I find myself thinking about my mom a lot lately. She's currently battling cancer and I spent last weekend with her while she was undergoing chemotherapy. In my previous work as a college swim coach, I didn't have a lot of interaction with parents- besides some polite conversation when they showed up to cheer. In my current job as a club coach, I have a much closer interaction with parents.
When I look back at my upbringing, I won't say my parents were perfect, but on swimming they pretty much nailed it. My mom was leading the charge of course, she did the bulk of bringing me to meets and practices when I was young. So, I know there are plenty of articles out there telling parents what they should and shouldn't do, I'll just speak from my own life experience and give my opinion on how my mom was a great swimming parent.
1. Process and High Standards- She made it clear that she expected that I had a good process and held me to a high standard of behavior. My mom didn't know very much about competitive swimming but she did know that it was important to work hard and be respectful to those around you. I knew from the get go that it was my job to push myself hard in training, to listen to what the coaches were telling me and make the most of an opportunity that my parents were investing considerable time and money in. I can remember one meet at age 14 where I threw my goggles in frustration after finishing a swim. On the walk to the parking lot my mom calmly informed me that there would be no more swim meets if I acted so immaturely again.
2. Focus on self-improvement. When I started swimming, my mom never payed attention to my speed relative to the other swimmers, just how I was doing in comparison to myself. This was good, because when I was starting out I was getting dead last in nearly every competition I entered. The first couple of years she tracked some of my times, so that at the end of the year she could remind me that I had really improved a lot over the year. This helped motivate me to stick through it even when I was getting my butt kicked, and I learned to focus on making myself better rather than constantly comparing myself to other swimmers.
3. Independence- Recently I asked my mom how old I was when she last made contact to an adult teacher or coach to intervene on my behalf. Her reply was stunning, "Pre-school". I had some idea that my mom had never been one to jump in to my rescue as a kid, but the fact that she had done so from such a young age caught me by surprise. I learned from a young age and a lot of trial an error how to represent myself to adults, and how to confront them on critical issues. My parents were always willing to help me prepare for these meetings at home, talking through what I would say, but critically they never stepped in to say it for me. As a result my identity as a swimmer really developed independently, and my love for the sport only grew as I reached the teenage years and wanted to be that individual separate from my parents. When I recruited swimmers to college in the US, I learned pretty early on to run (not walk) away from recruits who had their parents talking for them on the phone or recruiting trips. Before you guess that I was some precociously conversational kid, I was and still am a pretty strong introvert, so speaking for myself at a young age was a challenge but one I am glad I was asked to make.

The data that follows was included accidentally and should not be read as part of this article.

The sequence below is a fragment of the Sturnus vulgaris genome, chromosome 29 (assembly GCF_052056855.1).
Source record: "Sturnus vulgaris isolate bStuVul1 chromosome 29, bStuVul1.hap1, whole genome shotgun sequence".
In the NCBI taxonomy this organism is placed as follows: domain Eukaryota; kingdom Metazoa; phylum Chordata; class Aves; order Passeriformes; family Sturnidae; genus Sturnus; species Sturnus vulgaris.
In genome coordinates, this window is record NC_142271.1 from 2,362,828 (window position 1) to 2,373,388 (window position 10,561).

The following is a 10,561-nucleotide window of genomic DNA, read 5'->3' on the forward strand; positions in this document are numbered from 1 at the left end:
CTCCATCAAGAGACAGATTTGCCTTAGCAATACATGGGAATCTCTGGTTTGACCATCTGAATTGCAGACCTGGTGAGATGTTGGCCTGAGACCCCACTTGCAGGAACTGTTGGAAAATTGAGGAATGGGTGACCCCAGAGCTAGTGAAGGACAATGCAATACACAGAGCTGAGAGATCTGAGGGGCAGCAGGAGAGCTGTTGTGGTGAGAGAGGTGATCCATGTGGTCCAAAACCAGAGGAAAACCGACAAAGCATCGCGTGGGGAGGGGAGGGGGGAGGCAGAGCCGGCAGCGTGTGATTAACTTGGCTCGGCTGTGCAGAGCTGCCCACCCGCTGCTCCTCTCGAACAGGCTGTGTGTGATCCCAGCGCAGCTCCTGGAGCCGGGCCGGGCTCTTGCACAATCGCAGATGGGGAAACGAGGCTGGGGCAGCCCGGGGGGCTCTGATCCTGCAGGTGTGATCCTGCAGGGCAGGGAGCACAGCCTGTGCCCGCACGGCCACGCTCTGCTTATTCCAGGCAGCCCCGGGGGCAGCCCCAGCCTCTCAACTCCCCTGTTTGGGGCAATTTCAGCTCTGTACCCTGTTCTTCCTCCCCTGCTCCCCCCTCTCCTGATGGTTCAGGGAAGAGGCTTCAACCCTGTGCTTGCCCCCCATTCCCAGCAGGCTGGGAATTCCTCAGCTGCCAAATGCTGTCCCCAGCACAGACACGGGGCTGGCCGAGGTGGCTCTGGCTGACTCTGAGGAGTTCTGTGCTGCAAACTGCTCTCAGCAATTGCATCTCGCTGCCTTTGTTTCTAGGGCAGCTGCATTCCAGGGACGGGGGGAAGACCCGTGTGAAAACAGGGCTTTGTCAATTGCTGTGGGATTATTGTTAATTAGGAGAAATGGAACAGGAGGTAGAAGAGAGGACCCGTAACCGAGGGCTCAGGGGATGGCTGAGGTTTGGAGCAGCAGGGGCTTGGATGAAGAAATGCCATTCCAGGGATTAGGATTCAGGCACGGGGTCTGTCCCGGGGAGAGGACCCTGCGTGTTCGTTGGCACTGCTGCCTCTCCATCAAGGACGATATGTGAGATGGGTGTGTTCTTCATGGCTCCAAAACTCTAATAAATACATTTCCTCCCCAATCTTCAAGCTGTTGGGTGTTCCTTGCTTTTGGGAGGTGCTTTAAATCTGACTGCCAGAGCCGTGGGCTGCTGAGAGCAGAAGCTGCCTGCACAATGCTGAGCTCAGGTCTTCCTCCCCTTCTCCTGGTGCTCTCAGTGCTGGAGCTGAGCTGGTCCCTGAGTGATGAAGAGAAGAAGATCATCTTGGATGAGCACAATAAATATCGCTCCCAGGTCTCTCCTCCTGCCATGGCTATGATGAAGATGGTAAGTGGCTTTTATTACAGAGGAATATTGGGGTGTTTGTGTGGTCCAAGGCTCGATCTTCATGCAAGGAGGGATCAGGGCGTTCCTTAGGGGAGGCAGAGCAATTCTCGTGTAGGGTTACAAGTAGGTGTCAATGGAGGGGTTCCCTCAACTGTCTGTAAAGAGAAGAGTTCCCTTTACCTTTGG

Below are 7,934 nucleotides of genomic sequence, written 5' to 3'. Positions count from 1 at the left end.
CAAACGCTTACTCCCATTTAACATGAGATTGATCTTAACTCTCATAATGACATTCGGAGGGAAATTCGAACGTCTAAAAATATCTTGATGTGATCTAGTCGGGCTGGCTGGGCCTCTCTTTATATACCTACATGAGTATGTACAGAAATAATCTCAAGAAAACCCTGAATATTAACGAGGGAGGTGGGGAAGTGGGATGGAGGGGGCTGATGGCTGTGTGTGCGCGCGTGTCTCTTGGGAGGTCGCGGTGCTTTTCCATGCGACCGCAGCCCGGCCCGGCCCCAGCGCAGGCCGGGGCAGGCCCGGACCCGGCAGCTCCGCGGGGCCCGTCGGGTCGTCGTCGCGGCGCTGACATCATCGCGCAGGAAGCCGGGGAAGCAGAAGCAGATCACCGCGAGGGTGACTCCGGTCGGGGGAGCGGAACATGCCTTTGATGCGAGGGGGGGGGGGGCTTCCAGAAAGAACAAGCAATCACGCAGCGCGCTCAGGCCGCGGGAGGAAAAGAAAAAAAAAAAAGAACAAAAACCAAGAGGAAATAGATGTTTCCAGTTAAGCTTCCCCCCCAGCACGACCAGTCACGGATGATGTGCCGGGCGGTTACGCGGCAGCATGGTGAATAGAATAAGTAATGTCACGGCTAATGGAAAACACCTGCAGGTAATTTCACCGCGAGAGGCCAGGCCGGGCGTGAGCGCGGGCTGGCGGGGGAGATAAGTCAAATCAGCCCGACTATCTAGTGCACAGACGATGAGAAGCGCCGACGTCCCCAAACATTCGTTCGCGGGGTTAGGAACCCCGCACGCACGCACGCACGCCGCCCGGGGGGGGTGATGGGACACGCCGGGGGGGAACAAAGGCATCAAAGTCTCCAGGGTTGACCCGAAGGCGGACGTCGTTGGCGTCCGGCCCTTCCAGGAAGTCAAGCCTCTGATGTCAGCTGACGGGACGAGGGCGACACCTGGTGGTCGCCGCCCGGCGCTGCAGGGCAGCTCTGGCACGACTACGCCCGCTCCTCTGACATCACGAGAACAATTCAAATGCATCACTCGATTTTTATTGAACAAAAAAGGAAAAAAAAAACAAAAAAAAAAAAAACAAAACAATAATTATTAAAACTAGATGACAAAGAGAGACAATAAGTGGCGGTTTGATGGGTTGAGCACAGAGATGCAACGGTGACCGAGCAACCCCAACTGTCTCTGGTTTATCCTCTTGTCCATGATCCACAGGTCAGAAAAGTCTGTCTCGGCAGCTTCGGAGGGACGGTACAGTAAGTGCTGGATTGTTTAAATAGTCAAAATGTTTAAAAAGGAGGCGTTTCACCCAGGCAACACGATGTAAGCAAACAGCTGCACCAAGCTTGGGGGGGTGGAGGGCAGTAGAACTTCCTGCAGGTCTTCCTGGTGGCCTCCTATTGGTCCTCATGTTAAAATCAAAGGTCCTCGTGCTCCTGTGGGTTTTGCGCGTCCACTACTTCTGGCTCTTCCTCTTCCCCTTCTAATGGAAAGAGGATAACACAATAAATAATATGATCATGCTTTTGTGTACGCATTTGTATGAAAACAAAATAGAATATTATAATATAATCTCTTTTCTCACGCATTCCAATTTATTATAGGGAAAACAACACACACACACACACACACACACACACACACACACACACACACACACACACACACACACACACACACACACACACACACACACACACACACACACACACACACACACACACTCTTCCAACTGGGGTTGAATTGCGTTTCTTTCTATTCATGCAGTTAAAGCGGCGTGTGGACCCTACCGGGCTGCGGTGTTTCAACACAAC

On to the training logs:
Wednesday, June 10th
30x25 Freestyle, Pace 15
How it went: Another bad Wednesday training. Part of the problem is that two Wednesdays in a row I have worked late on Tuesdays, compromising my sleep, and therefore I just don't think I am recovering properly. I got about 10x25 in before I got overwhelmed with lactic acid, and even after taking a break I could feel I was swimming with really poor technique.
Thursday, June 11th
8x20m start and breakout
30x25 Freestyle, Pace 15
How it went: Luckily I am bouncing back on Thursdays. This one for the first time I did 30x25 all on the 15 pace. I nearly nocked off 30 in a row, completing 26 straight and then easily ripping off 4 more after that. However, I still feel like I am not quite ready to bump up to 14, I'll have to play with it over the next couple weeks. My shoulder flexibility has shown some progress, but it is really slow going to get it to where it needs to be for me to make proper starts and streamlines
Monday, June 15th
30x25 Freestyle, Pace 15
How it went: 30 in a row on :15! Now of course I must try 14, I have no excuses left. I am finding it is easier for me to hit my pace when I breath to both sides in a 3/2 pattern, favoring my better (right) side.
Wednesday, June 17th
30x25 Freestyle, Pace 14/15
How it went: Didn't get enough sleep again, this time because I was all anxious about my trip to Azerbaijan. I think many people imagine coaches are on vacation on national team trips, the reality is they are hard work, and you are still expected to keep in contact with home base both professionally and personally, which can sometimes mean you are just ON from the time you wake up until you sleep each day. Needless to say, I wasn't able to sustain 14 for more than a couple, so I went back to 15 and managed to knock off 20x25 before my technique suffered.
Next, on to Baku!